Read out loud. I’ve read countless articles suggesting that kids who spend time reading with their parents and caregivers tend to have an easier time learning how to read, and while the jury is still out on the validity of these claims, I think it’s pretty safe to say that the more we expose our kids to the world of reading, the more they will enjoy it (and the easier it will become). The trick is to figure out ways to get your child to read out loud to you, rather than the other way around. You can start off small by having your child read the fun parts of the stories you read together, and gradually increase the amount they read over time. Remember to start small and make it collaborative so as not to make it too overwhelming, but do your best to challenge your child.

Use a bookmark or index card to help them follow along. While beginner books are fairly simplistic in that they only contain one sentence per page and/or are broken up with illustrations, the amount of text per page increases with each reading level. This can be extremely overwhelming and make children reluctant to challenge themselves with more advanced material, but if you provide them with a bookmark or index card and place it directly below each sentence they are reading, you will help them maintain focus and fluency in their reading.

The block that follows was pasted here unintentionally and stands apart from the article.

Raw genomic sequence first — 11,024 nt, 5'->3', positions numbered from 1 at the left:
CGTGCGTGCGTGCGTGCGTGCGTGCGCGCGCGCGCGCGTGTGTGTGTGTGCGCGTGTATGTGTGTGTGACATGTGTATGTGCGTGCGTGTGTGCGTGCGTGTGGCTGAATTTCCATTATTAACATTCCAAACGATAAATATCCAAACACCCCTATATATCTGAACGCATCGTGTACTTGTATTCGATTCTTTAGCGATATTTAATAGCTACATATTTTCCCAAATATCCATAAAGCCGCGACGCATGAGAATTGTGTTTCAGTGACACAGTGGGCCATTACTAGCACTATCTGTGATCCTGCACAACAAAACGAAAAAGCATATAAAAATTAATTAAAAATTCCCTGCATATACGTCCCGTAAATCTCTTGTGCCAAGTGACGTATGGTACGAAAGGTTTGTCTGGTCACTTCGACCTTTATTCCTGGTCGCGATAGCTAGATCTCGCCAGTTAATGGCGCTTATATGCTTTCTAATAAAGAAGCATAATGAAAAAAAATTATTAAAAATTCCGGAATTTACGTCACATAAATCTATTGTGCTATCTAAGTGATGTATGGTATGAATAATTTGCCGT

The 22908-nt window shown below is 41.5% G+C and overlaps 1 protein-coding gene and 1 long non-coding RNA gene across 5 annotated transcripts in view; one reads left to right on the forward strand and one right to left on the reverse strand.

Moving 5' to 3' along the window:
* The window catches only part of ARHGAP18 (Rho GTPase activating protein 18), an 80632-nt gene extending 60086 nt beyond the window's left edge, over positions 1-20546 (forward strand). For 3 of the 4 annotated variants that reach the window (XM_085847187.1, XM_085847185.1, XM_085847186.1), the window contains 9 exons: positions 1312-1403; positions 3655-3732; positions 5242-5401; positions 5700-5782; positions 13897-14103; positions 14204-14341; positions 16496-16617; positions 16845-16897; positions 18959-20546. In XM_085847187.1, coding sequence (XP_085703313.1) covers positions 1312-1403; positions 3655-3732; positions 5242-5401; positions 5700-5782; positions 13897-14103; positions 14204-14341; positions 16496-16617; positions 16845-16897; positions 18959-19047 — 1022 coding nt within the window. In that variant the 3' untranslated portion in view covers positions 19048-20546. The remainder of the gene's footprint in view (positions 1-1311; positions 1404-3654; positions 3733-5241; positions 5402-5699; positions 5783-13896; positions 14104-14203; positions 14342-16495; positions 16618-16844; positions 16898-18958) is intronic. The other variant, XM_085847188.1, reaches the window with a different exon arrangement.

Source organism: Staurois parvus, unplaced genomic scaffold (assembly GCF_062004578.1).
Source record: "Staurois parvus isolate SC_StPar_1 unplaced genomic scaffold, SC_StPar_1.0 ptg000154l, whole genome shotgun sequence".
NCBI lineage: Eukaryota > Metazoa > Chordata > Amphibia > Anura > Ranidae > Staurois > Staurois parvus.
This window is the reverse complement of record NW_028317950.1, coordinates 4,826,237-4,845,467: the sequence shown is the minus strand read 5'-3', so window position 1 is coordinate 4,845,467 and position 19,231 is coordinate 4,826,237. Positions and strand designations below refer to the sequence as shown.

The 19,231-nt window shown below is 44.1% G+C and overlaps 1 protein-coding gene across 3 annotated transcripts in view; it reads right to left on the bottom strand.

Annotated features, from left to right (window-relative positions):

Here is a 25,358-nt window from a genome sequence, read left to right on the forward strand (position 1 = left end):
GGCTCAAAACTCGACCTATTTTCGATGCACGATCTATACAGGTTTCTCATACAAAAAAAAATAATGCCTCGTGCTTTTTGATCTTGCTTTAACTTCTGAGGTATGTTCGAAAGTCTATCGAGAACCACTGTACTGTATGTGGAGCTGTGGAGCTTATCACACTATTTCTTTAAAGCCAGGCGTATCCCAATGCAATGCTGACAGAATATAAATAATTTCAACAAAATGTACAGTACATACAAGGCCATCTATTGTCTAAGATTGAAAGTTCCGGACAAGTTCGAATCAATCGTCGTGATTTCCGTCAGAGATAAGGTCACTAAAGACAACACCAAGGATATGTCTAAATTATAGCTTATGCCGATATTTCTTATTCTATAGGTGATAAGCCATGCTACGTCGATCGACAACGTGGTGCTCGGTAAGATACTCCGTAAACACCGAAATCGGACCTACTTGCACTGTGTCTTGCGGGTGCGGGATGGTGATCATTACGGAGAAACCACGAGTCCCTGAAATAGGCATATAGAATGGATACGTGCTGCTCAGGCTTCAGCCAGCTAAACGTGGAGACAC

PRO TIP: Have your child make her own bookmark to make reading even more exciting with this Scratch Art Set by Melissa and Doug!

Ask questions along the way. When reading with your child, make it a point to ask questions before, during, and after the stories you explore together, such as:

  • What do you think this book will be about?
  • Who is your favorite character so far?
  • What do you think will happen next?
  • What are you picturing in your mind while we’re reading this story?
  • What would you change about the ending?

The idea is to naturally train your child to make observations and to use them to problem solve and make his or her own conclusions about what will happen as the story progresses.

Re-read tough passages. If you sense that your little one is struggling with a certain passage or page in a book because he or she is distracted, the language is a bit too advance, etc., make it a point to go back and re-read it together a couple of times and then engage your child in a discussion to ensure he or she is understanding the information. Keep a dictionary handy to look up new words and encourage your child to ask questions about things he or she finds confusing. This will teach him or her appropriate problem-solving strategies, and will also help you gauge if you need to go down a level (or 2) in reading level while working on reading comprehension.